In a recent interview with the New York Daily News, the presidential candidate Bernie Sanders claimed that he would renegotiate every trade deal made by the United States, which would be based on a new criteria for trading. Bernie Sanders claims that the US can do this “by establishing principles that says that what fair trade is about is you are going to take into consideration the wages being paid to workers in other countries. And the environmental standards that exist.”
It may seem meritable for Sanders to advocate for more equal standards between the United States and its trading partners, but in practice such an idea is devoid of any understanding of how trade actually works. Developing countries go through cycles of industrialization, which mean that labor costs have to be low in the short term and environmental standards are inevitably going to be streamlined, which is due to the lack of investments in long term sources of macroeconomic stability.
This is the very essence of the Kuznets curve, because these investments can only occur when developing economies promote the export driven growth necessary to transition to a consumer driven economy, which comes with a middle class that can have the bargaining power to demand higher wages, while investing in physical and human capital. The major developing OECD countries including China, India, Brazil, and many others are facing the challenge to commit to these kinds of structural reforms and it is why the US would be doing a disservice to the global economy if we followed Sanders’s advice.
The Economist Magazine explained on April 2nd 2016 that the US middle class “ would lose 29% of their purchasing power if America was closed to trade, but that the poorest would forfeit as much as 62%.” The reason is because free trade is a necessity for countries to compete in a global economic environment that is conducive to competition. This increases productivity and lowers prices to allow consumers greater overall buying power.
A meta analysis by Tomas Havranek of the Czech National Bank of 60 economic studies concurred with this idea, because it found that structural reforms promoting trade liberalization have a positive causal relationship to economic growth. So, what can explain the current plight of the middle class in the face of a competitive economic environment? The answer is the lack of adequate safety nets, investments, and provisions that discourage fair competition within existing free trade regimes.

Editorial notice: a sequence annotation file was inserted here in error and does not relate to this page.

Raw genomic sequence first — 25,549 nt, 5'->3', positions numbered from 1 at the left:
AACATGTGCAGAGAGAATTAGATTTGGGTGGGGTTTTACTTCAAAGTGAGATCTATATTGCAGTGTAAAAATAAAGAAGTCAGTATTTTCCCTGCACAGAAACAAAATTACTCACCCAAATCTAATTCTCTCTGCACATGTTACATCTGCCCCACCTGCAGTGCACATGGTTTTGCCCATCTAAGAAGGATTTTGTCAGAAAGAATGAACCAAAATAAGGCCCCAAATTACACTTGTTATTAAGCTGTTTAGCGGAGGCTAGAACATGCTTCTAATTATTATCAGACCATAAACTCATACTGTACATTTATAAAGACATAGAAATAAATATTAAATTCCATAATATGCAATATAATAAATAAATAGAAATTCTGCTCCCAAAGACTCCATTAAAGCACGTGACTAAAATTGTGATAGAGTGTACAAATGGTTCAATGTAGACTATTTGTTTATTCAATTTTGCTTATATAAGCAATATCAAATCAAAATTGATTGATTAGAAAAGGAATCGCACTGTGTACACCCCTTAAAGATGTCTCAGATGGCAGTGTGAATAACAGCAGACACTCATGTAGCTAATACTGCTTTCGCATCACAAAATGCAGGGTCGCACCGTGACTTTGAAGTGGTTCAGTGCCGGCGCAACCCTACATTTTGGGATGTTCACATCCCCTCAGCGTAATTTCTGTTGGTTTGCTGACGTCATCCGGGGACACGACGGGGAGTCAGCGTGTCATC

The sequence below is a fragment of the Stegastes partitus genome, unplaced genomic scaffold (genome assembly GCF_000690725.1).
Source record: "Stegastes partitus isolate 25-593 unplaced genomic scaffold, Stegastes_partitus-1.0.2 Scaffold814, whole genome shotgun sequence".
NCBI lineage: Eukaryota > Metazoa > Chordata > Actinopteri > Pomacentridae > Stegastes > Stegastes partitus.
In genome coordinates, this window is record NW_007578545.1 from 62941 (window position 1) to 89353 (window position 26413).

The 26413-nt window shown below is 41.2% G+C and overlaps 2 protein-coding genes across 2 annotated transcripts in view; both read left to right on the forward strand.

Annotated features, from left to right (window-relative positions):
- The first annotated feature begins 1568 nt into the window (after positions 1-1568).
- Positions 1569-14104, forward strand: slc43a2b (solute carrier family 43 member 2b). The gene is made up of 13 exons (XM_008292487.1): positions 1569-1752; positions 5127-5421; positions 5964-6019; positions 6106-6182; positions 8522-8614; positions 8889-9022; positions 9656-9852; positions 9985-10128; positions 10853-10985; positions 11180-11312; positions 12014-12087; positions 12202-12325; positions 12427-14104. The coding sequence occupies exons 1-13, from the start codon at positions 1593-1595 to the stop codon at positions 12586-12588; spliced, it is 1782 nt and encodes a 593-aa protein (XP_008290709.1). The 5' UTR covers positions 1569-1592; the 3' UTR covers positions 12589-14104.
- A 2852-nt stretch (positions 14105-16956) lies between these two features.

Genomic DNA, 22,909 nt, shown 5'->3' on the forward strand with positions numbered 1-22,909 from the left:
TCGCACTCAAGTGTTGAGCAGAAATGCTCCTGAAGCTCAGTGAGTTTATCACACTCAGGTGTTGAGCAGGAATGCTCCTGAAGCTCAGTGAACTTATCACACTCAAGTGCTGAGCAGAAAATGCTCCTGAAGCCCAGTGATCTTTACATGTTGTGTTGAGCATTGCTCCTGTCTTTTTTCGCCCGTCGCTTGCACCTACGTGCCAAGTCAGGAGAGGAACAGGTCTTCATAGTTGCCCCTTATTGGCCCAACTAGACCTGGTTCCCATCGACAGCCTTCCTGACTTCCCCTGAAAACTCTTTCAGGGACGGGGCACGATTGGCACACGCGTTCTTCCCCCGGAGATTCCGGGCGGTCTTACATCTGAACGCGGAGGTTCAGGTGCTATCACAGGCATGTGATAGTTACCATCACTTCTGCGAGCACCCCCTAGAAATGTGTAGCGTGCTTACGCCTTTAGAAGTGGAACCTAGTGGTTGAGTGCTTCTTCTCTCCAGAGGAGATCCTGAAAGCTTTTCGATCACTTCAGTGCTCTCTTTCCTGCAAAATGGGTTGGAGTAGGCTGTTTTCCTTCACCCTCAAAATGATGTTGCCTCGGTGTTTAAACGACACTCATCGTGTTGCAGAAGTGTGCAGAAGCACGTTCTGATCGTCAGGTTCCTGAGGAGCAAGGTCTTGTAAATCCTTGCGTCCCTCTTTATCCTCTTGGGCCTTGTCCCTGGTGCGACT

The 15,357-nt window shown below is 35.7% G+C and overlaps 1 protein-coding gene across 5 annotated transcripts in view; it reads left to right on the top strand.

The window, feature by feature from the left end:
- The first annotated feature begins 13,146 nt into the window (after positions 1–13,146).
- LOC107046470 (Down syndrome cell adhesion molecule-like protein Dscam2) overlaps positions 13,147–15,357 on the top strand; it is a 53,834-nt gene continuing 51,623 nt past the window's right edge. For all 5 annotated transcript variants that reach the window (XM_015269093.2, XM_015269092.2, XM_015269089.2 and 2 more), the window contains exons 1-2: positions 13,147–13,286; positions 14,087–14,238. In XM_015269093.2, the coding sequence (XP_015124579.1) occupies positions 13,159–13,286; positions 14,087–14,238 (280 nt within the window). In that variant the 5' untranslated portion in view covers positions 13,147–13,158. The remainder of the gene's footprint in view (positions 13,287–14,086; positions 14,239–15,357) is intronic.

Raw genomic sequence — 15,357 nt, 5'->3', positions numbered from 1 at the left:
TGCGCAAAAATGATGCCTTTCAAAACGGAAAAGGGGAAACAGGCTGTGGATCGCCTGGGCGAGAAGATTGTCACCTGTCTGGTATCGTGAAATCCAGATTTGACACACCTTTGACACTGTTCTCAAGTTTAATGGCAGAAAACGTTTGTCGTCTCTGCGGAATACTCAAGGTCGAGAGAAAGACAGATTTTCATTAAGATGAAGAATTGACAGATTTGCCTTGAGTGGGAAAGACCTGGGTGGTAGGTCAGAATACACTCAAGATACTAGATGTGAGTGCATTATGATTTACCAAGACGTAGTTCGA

Safety nets in the United States are relatively weak compared to other developed welfare states. The United States spends much less money as a percentage of its GDP on active labor policies, which are meant to upgrade the skills of workers presently unemployed. As the Kansas City Federal Reserve noted in a recent publication that a 1% increase in spending on active labor policies is associated with a .11% drop in unemployment.
The United States must make similar investments and reforms to infrastructure, education, healthcare, as well as research and development, which have been shown experientially to benefit the living standards of the blue collar class of America that have been alienated by economic volatility. Now granted, it is true that existing trade networks are flawed, but the answer is not to cut off trade with the developing world. This kind of economic isolationism is exactly what plunged the world into the Great Depression during the 1930s.
The Columbia University Economist Joseph Stiglitz asserted in an October 2nd 2015 article that the prime problems with free trade agreements are the existence of stringent intellectual property provisions, Investor State Dispute Settlements, and preferential treatment of multinational industry including but not limited to subsidies and deregulations of existing financial law within domestic economies. Another key problem within the developing world is the issue of governance that can allow for institutions to develop and lift the living standards of the poor.
A couple solutions to this problem are techniques of development assistance (which positively affects economic growth based on a meta analysis by the United Nations University) that can support initiatives like anti corruption agencies and the use of multilateral forums like ASEAN that can improve environmental standards through international agreements on climate change. So, while it is easy for Senator Sanders to advocate for the maxim of fair trade, it is a completely different matter to understand its nuanced wisdom.
It is crucial that policymakers understand that wisdom because as Richard Hauss of the Council on Foreign Relations wrote, “foreign policy begins at home.” Our reformation will determine our standing in a now multipolar world and free trade is an issue that the United States must get right in order to guarantee a bright future for our posterity.
A so called “political revolution” must have direction. However, when it comes to free trade, the Sanders campaign is only preaching hidebound and desultory velleities.